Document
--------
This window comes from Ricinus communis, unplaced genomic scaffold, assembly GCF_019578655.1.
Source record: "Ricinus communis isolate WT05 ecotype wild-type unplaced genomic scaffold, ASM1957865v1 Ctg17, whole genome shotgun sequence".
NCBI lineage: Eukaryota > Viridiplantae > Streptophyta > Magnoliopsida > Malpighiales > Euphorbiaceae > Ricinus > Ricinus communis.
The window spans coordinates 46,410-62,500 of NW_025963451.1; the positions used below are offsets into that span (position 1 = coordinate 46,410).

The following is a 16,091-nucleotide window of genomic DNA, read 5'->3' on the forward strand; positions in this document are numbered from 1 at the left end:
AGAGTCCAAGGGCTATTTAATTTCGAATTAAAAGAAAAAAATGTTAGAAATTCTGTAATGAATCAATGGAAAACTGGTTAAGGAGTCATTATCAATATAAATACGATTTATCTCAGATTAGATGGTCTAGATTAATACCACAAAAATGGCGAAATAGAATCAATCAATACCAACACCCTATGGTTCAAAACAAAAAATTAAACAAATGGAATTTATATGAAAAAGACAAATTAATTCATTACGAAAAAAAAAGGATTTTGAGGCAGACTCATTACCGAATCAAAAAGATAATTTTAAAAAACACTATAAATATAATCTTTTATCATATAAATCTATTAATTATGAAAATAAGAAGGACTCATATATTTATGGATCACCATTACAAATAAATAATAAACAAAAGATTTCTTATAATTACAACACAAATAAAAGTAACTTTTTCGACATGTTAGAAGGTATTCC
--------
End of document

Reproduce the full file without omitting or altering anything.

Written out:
This window comes from Ricinus communis, unplaced genomic scaffold, assembly GCF_019578655.1.
Source record: "Ricinus communis isolate WT05 ecotype wild-type unplaced genomic scaffold, ASM1957865v1 Ctg17, whole genome shotgun sequence".
NCBI lineage: Eukaryota > Viridiplantae > Streptophyta > Magnoliopsida > Malpighiales > Euphorbiaceae > Ricinus > Ricinus communis.
The window spans coordinates 46,410-62,500 of NW_025963451.1; the positions used below are offsets into that span (position 1 = coordinate 46,410).

The following is a 16,091-nucleotide window of genomic DNA, read 5'->3' on the forward strand; positions in this document are numbered from 1 at the left end:
AGAGTCCAAGGGCTATTTAATTTCGAATTAAAAGAAAAAAATGTTAGAAATTCTGTAATGAATCAATGGAAAACTGGTTAAGGAGTCATTATCAATATAAATACGATTTATCTCAGATTAGATGGTCTAGATTAATACCACAAAAATGGCGAAATAGAATCAATCAATACCAACACCCTATGGTTCAAAACAAAAAATTAAACAAATGGAATTTATATGAAAAAGACAAATTAATTCATTACGAAAAAAAAAGGATTTTGAGGCAGACTCATTACCGAATCAAAAAGATAATTTTAAAAAACACTATAAATATAATCTTTTATCATATAAATCTATTAATTATGAAAATAAGAAGGACTCATATATTTATGGATCACCATTACAAATAAATAATAAACAAAAGATTTCTTATAATTACAACACAAATAAAAGTAACTTTTTCGACATGTTAGAAGGTATTCC